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Man brilliantly finds legal loophole to save his money after being billed for insurance incorrectly

Resourceful individual skillfully harnessed legal tactics to modify their healthcare billing address, overcoming bureaucratic obstacles.

Man brilliantly finds legal loophole to save his money after being billed for insurance incorrectly
Representative Cover Image Source: (L) Pexels | Andrea Piacquadio, (R) Reddit/u/Cowlthor

Laws are an essential part of making sure corporations run legitimately and treat employees fairly. However, these laws can sometimes be used by companies to unnecessarily slow down certain processes and then it becomes a pain to employees. Reddit user, u/Cowlthor, experienced a similar situation when they were involved in a brutal car accident in 2021. The post has gained 5.6K upvotes on the site with 213 comments.

Representative Image Source: Pexels | Ryutaro Tsukata
Representative Image Source: Pexels | Ryutaro Tsukata

The individual had to stay in the hospital for five days after the crash happened. They state that they had to undergo months of physical therapy and consult a lot of specialists to get their body back in shape. They write, "Most of the time, getting records, setting appointments, pre-authorization, or anything related to my care was simple and didn't involve much and almost always could be authorized by my name and birthdate."

Representative Image Source: Pexels | Andrea Piacquadio
Representative Image Source: Pexels | Andrea Piacquadio

But, it turned out that the individual was being billed from the hospital instead of their healthcare provider. So, they decided to call their provider and clear it up. They get on call with customer support and say, "I recently got care from X person at X location and there was some incorrect billing, so I am being billed for it and not the insurance company." The person on the customer care call said that they could not speak to the individual about the matter and asked for their name and birth date.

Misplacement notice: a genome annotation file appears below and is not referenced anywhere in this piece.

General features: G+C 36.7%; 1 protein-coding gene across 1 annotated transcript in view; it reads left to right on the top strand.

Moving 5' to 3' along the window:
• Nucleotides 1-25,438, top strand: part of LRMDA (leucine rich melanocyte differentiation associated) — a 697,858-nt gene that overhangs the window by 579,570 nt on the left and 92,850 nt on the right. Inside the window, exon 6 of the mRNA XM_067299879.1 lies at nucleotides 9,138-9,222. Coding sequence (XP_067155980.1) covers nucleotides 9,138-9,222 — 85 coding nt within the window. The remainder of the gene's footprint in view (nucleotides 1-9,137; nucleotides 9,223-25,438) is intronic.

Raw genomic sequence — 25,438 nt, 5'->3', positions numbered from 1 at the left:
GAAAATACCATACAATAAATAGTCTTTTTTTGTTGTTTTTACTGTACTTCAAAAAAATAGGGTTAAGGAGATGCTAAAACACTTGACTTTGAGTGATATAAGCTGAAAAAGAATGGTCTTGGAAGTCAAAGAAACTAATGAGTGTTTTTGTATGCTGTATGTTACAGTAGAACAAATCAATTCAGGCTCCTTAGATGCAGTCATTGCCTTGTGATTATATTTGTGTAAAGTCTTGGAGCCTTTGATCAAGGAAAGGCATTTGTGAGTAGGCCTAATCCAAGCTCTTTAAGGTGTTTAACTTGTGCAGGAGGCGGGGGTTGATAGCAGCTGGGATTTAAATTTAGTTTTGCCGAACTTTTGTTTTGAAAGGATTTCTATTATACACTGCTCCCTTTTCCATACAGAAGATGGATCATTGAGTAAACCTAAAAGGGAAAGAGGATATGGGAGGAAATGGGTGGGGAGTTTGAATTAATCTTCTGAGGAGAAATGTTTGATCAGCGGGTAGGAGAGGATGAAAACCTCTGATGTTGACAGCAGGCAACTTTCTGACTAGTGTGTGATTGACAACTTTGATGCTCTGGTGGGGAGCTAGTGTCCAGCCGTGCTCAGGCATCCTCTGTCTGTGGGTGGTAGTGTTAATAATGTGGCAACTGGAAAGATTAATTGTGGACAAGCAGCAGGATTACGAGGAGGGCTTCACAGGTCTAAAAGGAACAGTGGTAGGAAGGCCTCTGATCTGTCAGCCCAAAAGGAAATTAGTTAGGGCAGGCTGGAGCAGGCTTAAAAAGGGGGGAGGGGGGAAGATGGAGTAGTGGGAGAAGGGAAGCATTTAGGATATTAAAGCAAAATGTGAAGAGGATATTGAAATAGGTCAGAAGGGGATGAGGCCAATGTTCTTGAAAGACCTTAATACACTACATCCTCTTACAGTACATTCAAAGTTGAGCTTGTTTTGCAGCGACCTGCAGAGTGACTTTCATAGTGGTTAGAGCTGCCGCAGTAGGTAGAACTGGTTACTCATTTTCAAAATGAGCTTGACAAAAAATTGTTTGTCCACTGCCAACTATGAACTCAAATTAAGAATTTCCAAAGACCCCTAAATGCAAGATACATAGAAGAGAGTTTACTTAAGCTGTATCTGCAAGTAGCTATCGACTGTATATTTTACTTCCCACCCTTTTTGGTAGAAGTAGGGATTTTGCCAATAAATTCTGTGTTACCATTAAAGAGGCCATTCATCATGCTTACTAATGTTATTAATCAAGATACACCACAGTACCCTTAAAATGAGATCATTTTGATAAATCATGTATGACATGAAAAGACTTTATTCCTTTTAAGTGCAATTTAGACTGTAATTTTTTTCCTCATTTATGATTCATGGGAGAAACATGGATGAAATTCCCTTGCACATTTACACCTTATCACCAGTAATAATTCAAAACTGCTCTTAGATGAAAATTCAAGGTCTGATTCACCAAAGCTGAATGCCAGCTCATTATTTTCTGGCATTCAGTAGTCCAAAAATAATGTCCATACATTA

The individual was taken aback by their reply and inquired why it was so. They replied, "I am only authorized to talk to an attorney about this matter." The individual tactfully replied that they would be representing themselves for all legal matters. Upon hearing this, the other person on call suddenly went silent and asked them for a moment.

They write, "I get put on hold for about 3 minutes and when they come back, we get straight to discussing my issue and get it quickly resolved." The individual finished the post by stating how they probably expected them to call later with an attorney and was surprised by their quick reply to represent themselves. People on the site loved the individual's witty response and shared their support in the comments section.

Image Source: Reddit/u/MemnochTheRed
Image Source: Reddit/u/MemnochTheRed

 

Image Source: Reddit/u/LikeABundleOfHay
Image Source: Reddit/u/LikeABundleOfHay

u/justaman_097 commented, "Well played. These people came to play checkers with you and you kicked it up to chess!" Another person, u/Zoreb1, pointed out, "Things must be so bad at that place if they expect a call to be from the lawyers. The problem of errors in medical billing is something that has persisted in the American healthcare system for quite some time. According to Gitnux, 80% of medical bills contain some kind of error, out of which 25% come about because of typos.

Representative Image Source: Pexels | RDNE Stock project
Representative Image Source: Pexels | RDNE Stock project

It also comes about due to hospital coding mistakes (63%) and a lack of precision in clinical documentation (44%). As a result of these errors, 35% of medical bills end up being unpaid, which is a problem considering the fact that most of these are $100 on average. 

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